Perhaps also of interest here is that this same motif of being born premature and having one birthday in the winter and a second birthday in the spring is indicated in the mythos of Dionysus as well, which I covered in The Perennial Gospel on pp.713-17. Although, the dates are less specific and Dionysus was not explicitly identified as a solar character (to my knowledge) until around the 3rd century, nevertheless it does seem to follow in this same pattern seen in the legends of Horus, whose father was time & time again explicitly identified with Dionysus (Perennial Gospel pp.16, 185, 687-89).

The newborn sons Horus & Dionysus are presented to their fathers. Both have a birthday celebrated in the winter and another in the spring.

Now while on the subject of the above Plutarchian passage, some apologists, including the one featured above, have taken umbrage with using it in reference to the birthdays of Horus. The contention usually amounts to- “see, Plutarch said (in our English translation) that Horus was born ‘ABOUT the time of the winter solstice’, he didn’t say ‘ON the winter solstice’!!1!” But alas, Plutarch was not writing in a vacuum. His passage quoted above is actually perfectly corroborative with older primary sources and the scholarly quotations which explicitly state that Horus was in fact born on the winter solstice. You can’t get much closer to “around the winter solstice” than actually being on the winter solstice itself. This is even seen in our everyday life, which I dare say that even our apologist here has observed from time to time. E.g. if someone were to ask when actor Ralph Fiennes was born and another person responds “I think it was about the time of the winter solstice of 1962, ya know, somewhere thereabouts,” and then we whip out our phones and Google it for verification, we all know damn well that our responses would be along the lines of “hey, you were right!,” rather than “noooo, you said ‘ABOUT the winter solstice’, not ON the winter solstice!!1!” How much closer to “about the time of December 22nd” can you get than the actual time of December 22nd itself? How much closer to “around the winter solstice” can you get than the winter solstice itself? This is just fruitless hair-splitting over semantic minutiae on the part of such apologists.

But that aside, the point here is that both the winter solstice and the spring equinox were incorporated into the nativity mythos of Horus. And further establishing the spring equinox as a major holiday in the mythos of Horus is that it was celebrated as the day his own father Osiris entered the moon and that this is what begins the spring season and with it the generative powers of spring that bring about the rebirth of vegetation every year. Thus the second birthday of Horus, or one could say his re-birthday, is connected with the annual birth/rebirth of nature.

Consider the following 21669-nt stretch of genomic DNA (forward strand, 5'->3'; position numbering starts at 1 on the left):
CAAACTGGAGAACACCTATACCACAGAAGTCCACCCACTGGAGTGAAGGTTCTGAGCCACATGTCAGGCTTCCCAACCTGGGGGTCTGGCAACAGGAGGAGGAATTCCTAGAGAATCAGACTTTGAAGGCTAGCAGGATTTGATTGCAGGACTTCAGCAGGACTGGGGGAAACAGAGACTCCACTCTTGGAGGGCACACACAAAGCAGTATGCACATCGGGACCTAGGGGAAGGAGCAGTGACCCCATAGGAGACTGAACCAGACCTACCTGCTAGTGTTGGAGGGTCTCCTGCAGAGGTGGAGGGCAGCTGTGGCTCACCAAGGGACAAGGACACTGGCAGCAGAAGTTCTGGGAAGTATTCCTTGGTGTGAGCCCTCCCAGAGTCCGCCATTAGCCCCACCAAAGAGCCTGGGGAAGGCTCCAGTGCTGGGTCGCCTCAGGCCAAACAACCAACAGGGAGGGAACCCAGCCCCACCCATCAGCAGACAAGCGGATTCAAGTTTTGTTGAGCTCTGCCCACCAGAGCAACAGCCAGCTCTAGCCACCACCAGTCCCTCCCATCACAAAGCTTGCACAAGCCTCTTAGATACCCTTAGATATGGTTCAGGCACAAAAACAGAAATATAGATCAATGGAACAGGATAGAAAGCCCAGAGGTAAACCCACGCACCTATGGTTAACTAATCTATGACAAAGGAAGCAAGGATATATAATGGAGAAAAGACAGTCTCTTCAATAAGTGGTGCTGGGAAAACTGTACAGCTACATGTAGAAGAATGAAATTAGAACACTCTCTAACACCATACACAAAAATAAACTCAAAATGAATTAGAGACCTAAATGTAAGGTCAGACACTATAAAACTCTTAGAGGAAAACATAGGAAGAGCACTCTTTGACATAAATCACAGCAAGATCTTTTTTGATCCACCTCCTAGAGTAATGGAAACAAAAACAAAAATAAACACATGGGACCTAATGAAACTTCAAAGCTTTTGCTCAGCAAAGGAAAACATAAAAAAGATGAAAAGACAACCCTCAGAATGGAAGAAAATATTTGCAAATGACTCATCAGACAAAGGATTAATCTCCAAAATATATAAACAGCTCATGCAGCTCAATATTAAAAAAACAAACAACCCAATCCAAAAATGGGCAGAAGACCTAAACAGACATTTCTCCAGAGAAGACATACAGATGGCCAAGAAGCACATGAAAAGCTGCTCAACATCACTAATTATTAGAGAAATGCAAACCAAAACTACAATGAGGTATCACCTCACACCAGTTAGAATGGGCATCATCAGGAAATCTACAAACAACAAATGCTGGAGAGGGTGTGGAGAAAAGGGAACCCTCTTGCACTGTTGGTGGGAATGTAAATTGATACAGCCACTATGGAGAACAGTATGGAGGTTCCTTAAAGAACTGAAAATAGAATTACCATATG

Moreover, at the time of the new moon in the month of Phamenoth they celebrate a festival to which they give the name of “Osiris’s coming to the Moon,” and this marks the beginning of the spring.- Moralia 368C

It is perhaps also worth noting the emphasis placed on Osiris entering the moon on the spring equinox, given that it is by following the moon’s cycle after the equinox which determines the date of the other major holiday used to celebrate the arrival of spring- Easter. So as we celebrate the beginning of spring this vernal equinox, “remember the reason for the season” as they say, and give praise to our Lord Osiris, who hath sent his son Horus to be born into this world so that the world through him might be saved! 🙌 🙏🙌 🙏

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2 comments on “On Horus & the Spring Equinox

  1. Pier Tulip
    March 26, 2019

    Some discrepancies highlighted in this article find a resolution in this book: KRST – Jesus a solar myth
    in which the Egyptian myth is found directly in numerous passages of the canonical Gospels.

  2. Pingback: This is My Body, Which is Broken: The Lunar Osiris Easter Special, Part 1 | Mythicism